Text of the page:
Change has always happened – and international civil society organisations (ICSOs) such as Amnesty International, Greenpeace and Oxfam have often brought about significant change. But over the last 20 years change itself has changed: it has become faster, more fundamental and more surprising. When these three elements come together, we experience disruption. To date, there have not yet been major examples of disruptive change affecting ICSOs. However, clear signs are emerging that ICSOs are no longer safe from being disrupted.
The International Civil Society Centre invited experts and leaders from the civil society sector to explore sources of disruption and develop guidance on how ICSOs can position themselves to benefit, rather than suffer, from change.
Digital communication is one of the most critical sources of disruption. Until a few years ago donors in the Global North had to go through an ICSO to identify and support recipients in the Global South. ICSOs recovered the costs for the intermediary services they provided from the donations they received. With the rise of the internet, donors and recipients of aid can connect directly with each other without the help of an ICSO. This connection is not only more immediate, it is also carries much lower overheads.
Defenders of the traditional approach often point to the much higher risk of fraud when selecting a project from a completely unregulated market place without solid verification. However, examples like e-bay show that appropriate verification systems can be developed and sufficient trust among the users can be established to make such structures run. In this situation it only seems logical that most donors will eventually chose the cheaper and more direct way of giving.
Another example of the disruptive effects digital communication can produce affects campaigning organisations: popular movements like Occupy, the Arab Spring and protests in Turkey and other countries show that large numbers of people can self-mobilise through social networks. They do not need well-established organisations to provide that service.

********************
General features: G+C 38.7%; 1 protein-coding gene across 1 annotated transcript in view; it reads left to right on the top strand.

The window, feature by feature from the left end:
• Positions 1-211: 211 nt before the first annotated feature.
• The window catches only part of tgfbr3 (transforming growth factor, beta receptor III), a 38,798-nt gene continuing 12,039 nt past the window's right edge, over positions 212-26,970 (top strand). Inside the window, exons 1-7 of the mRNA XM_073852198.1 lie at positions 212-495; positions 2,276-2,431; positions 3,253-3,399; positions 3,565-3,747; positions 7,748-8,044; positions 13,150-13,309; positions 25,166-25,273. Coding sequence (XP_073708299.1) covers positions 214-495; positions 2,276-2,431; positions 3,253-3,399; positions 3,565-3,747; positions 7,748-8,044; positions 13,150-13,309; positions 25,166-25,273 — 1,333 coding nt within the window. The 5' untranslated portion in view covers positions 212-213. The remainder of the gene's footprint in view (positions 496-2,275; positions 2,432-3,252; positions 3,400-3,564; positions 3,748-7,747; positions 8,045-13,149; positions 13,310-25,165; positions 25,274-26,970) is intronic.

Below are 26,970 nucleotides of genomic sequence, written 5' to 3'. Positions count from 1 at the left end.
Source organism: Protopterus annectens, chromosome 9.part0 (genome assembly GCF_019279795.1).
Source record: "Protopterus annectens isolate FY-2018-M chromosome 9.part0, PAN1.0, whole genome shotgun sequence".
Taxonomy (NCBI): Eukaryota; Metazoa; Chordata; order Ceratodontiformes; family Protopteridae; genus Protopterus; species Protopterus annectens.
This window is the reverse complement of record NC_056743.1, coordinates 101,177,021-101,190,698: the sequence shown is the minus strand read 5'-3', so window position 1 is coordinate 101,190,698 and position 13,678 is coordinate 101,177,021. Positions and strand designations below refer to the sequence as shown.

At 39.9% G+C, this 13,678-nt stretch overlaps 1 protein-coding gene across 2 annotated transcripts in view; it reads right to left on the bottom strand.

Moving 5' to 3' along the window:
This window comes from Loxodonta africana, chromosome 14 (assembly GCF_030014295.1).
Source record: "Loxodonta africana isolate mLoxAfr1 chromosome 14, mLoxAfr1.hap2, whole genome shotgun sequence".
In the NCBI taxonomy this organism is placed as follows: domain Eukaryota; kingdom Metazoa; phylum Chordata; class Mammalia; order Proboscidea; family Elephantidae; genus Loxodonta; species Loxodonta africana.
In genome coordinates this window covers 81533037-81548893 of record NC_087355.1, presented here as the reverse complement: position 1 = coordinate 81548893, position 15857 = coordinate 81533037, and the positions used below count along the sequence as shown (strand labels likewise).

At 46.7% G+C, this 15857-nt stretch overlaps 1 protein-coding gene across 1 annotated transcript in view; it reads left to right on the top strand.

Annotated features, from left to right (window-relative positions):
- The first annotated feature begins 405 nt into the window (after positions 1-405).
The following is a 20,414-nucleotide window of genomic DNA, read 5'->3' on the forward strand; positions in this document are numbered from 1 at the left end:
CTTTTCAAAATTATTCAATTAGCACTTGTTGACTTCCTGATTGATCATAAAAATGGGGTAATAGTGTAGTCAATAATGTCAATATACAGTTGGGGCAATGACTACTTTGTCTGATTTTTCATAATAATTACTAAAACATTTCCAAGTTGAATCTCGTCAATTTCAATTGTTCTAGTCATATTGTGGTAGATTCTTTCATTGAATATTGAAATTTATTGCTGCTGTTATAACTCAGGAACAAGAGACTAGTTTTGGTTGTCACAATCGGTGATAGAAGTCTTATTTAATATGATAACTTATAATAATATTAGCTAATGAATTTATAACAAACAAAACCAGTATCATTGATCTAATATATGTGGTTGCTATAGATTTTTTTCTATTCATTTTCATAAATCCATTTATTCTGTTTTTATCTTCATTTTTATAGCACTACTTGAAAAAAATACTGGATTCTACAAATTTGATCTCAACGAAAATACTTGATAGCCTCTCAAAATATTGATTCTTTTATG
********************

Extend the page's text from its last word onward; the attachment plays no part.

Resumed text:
ICSOs’ most successful business models such as project support, child sponsorship, humanitarian intervention, and campaigning are based on income from intermediation services. Should these services no longer be required ICSOs will be in serious financial difficulties. However, hiding from or fighting the threat is not the best strategy for tackling disruption. Much more promising is a positive perspective: identifying disruptive change as an opportunity and positioning the organisation to exploit disruption for the benefit of its mission.
Adapting existing business models in order to benefit from new forms of communication and to develop new services is one option. Another is reviewing, testing and employing completely new business models, many of which can be found in virtual CSOs and social enterprises. Increasing the numbers of business models and diversifying income streams are important steps to minimising the risks of being disrupted.
The main recommendation for ICSOs is to stop ignoring emerging disruptions and start preparing for the related opportunities and threats, both within their own organisation and in cooperation with other organisations. For more detailed recommendations, have a look at this video or the publication Riding the Wave.
The International Civil Society Centre is the global action platform for international civil society organisations. Founded in 2007, the Centre brings together the leadership of the largest ICSOs such as Amnesty, Oxfam, World Vision, CARE, Greenpeace and Transparency International to trigger conversations around strategic collaboration. Please find more information on our website www.icscentre.org.